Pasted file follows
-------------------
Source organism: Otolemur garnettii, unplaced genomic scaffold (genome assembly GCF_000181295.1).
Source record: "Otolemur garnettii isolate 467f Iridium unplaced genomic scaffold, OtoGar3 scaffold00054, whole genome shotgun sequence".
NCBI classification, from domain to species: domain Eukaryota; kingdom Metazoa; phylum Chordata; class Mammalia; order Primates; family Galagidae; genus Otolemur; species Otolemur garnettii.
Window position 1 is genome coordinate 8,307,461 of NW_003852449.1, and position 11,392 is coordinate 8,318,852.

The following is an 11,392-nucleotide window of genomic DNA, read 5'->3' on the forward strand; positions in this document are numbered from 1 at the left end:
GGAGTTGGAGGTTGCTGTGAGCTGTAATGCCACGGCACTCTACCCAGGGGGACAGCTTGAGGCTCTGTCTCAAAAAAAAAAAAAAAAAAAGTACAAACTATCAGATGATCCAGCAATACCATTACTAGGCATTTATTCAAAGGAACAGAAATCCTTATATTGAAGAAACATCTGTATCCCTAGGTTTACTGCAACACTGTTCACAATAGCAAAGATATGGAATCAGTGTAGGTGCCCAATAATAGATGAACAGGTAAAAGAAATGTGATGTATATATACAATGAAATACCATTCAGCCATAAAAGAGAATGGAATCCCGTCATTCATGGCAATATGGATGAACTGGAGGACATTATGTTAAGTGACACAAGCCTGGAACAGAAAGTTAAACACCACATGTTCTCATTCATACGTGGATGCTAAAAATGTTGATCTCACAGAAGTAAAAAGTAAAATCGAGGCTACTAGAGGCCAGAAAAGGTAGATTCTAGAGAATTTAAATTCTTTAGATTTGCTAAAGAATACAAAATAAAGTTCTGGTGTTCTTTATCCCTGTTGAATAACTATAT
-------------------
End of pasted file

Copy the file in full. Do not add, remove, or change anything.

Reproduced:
Source organism: Otolemur garnettii, unplaced genomic scaffold (genome assembly GCF_000181295.1).
Source record: "Otolemur garnettii isolate 467f Iridium unplaced genomic scaffold, OtoGar3 scaffold00054, whole genome shotgun sequence".
NCBI classification, from domain to species: domain Eukaryota; kingdom Metazoa; phylum Chordata; class Mammalia; order Primates; family Galagidae; genus Otolemur; species Otolemur garnettii.
Window position 1 is genome coordinate 8,307,461 of NW_003852449.1, and position 11,392 is coordinate 8,318,852.

The following is an 11,392-nucleotide window of genomic DNA, read 5'->3' on the forward strand; positions in this document are numbered from 1 at the left end:
GGAGTTGGAGGTTGCTGTGAGCTGTAATGCCACGGCACTCTACCCAGGGGGACAGCTTGAGGCTCTGTCTCAAAAAAAAAAAAAAAAAAAGTACAAACTATCAGATGATCCAGCAATACCATTACTAGGCATTTATTCAAAGGAACAGAAATCCTTATATTGAAGAAACATCTGTATCCCTAGGTTTACTGCAACACTGTTCACAATAGCAAAGATATGGAATCAGTGTAGGTGCCCAATAATAGATGAACAGGTAAAAGAAATGTGATGTATATATACAATGAAATACCATTCAGCCATAAAAGAGAATGGAATCCCGTCATTCATGGCAATATGGATGAACTGGAGGACATTATGTTAAGTGACACAAGCCTGGAACAGAAAGTTAAACACCACATGTTCTCATTCATACGTGGATGCTAAAAATGTTGATCTCACAGAAGTAAAAAGTAAAATCGAGGCTACTAGAGGCCAGAAAAGGTAGATTCTAGAGAATTTAAATTCTTTAGATTTGCTAAAGAATACAAAATAAAGTTCTGGTGTTCTTTATCCCTGTTGAATAACTATAT